Call of Juarez: The Cartel comes from developer Techland. That name might sound familiar to a lot of folks out there as the developer of the soon to be released Dead Island. The game takes place during the modern day, which is quite a jump from the first two set during the 1800’s. You have to wonder what Techland was thinking when they did this…Did they say to themselves, “We can never compete with Red Dead Redemption and how good it was so let’s try modern day, maybe it will give us a leg up on the competition.” Well it didn’t; instead it gave the developers a bland and uninspired first person shooter.
The only connection the game has to its previous incarnations is a vague reference that the characters, Ben McCall and Juan Mendoza, are descendants of Ray McCall and Juan Mendoza, characters from the first two games. Beyond that game doesn’t touch base with its roots at all. The plot is straightforward: you are part of an inter-agency task force set up to take down the Mendoza cartel. There are a few twists and turns in the story but nothing shocking like the developers were hoping for. You can play through the game as one of three characters: Ben McCall, an LAPD detective with a connection to the crimes; Eddie Guerra, a DEA agent/Iraq war vet who decides to hide his identity with a Barack Obama mask; and Kimberly Evans, an FBI agent who used to run with a gang.
The gameplay is pretty by the book: shoot enemies, run to next area, shoot enemies. That would be all well and good if there weren’t so few checkpoints within the game. Spend 20 minutes going through an area and die? Well, restart at your last checkpoint which might not even spawn in the enemies for you. The guns seem to be deadly accurate the majority of the time. That is for your enemies, of course, and not you. The AI will always target the player it seems and not the 2 NPC partners you have with you instead, making it more difficult than needed. On that note the NPC’s are virtually useless, not able to kill any enemies themselves. There are secret objects and objectives laying around you can pick up or do for experience. If you get caught picking up these weapons or doing the mission you get none of the experience. Get in a group of players who have went through the game already and you are out of luck on getting any of the experience items. Experience is used to level up and gain access to new weapons you can use. You also have the ability to slow down time using concentration mode. Kill enough enemies and you get bullet time. The driving sequences are one of the few enjoyable parts. The mood for these sequences are just right making everything feel tense and on the line if you screw up too bad the rest of the game was not able to keep this feel.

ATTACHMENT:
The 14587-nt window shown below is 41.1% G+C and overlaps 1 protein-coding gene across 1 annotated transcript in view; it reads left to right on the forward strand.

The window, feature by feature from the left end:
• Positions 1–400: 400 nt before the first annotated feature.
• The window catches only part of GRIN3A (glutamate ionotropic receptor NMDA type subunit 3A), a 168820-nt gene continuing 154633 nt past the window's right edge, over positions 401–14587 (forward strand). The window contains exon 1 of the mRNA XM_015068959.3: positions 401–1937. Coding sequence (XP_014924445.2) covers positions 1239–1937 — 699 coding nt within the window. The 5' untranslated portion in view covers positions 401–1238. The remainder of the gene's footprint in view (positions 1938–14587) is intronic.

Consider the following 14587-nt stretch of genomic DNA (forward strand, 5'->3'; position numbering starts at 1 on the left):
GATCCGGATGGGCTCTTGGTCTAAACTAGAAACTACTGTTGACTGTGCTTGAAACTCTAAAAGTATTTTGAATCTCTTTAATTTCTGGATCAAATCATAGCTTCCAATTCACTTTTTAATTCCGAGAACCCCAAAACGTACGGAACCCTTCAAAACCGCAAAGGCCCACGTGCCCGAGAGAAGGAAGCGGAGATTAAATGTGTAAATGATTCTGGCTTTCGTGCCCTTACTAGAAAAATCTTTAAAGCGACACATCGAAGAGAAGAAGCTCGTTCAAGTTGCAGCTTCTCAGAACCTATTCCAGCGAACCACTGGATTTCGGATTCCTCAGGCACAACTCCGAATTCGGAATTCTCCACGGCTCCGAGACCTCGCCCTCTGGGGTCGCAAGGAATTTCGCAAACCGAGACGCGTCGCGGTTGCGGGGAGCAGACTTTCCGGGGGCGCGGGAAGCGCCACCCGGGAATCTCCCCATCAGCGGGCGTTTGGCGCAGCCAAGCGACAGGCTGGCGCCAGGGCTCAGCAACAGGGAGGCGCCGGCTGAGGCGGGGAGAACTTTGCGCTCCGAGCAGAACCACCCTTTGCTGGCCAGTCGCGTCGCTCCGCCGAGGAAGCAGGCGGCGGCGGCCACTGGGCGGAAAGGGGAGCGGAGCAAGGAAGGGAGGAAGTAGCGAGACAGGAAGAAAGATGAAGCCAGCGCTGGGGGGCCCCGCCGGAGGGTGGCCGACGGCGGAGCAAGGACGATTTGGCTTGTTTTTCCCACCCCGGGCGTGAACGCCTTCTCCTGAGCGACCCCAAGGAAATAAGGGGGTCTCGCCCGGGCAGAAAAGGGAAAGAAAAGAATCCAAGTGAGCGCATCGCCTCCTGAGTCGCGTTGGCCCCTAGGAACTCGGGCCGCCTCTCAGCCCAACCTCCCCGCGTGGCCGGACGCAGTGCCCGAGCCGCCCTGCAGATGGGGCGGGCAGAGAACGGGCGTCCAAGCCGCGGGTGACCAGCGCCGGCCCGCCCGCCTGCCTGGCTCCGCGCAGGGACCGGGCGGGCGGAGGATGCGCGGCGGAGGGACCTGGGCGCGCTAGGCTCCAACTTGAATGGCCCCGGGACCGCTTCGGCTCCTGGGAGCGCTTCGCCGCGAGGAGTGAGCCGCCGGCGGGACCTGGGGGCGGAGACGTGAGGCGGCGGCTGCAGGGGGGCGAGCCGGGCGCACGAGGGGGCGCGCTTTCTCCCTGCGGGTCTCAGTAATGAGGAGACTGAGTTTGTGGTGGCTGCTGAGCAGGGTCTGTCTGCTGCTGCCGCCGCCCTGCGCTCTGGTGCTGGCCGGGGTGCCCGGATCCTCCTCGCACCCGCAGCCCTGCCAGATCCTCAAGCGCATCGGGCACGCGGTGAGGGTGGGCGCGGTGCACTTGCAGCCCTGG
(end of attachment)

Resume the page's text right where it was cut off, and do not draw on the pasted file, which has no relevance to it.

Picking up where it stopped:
The graphics are what you would expect out of current gen games for the environments. It doesn’t push any envelopes with the details it puts into the levels nor does it take any steps back. Now, the guns are bland and look very fake even by video game standards. The characters look fine and there is nothing spectacular or disfiguring to look at when it comes to them. At times you can see the lines where the buildings were not put together properly and see out into the vast abyss of nothing.
The voice acting itself sounds like it is in a tin can the majority of the time. Add this with the character lip syncing not adding up you will get moments when one of the characters lips are not moving but you still hear voice over work in the background. It gets even worse once you realize that the voice over work does not even match up with what the subtitles are saying. This get frustrating when you actually are trying to follow the convoluted story the game calls a plot. What are supposed to be quippy one liners that happen when you activate concentration mode instead become an extra annoyance as you have to listen to the repetitive lines be said over and over and over again. The music they go for is this modernized western music kind of like the cover of Riders on the Storm they used for Ghost Rider. It isn’t bad and it fits the mood and setting they are going for. The sound effects themselves are not as horrible as the voice acting but still not as good as most current gen shooters.
I would avoid this game if I were you. If you are wanting to play a western themed game go play one of the previous Call of Juarez games or Red Dead Redemption. You’ve got to wonder if this is any indication as to the quality we can expect in Techland’s next game (Dead Island) or if during Call of Juarez’s development they weren’t giving it their all and instead putting all the effort in Dead Island.
|Driving sequences intense and entertaining. Music fitting with setting.||Horrible voice acting. Unusable friendly AI. Very few Checkpoints. Bad weapon design. Little to no connection with previous installments.|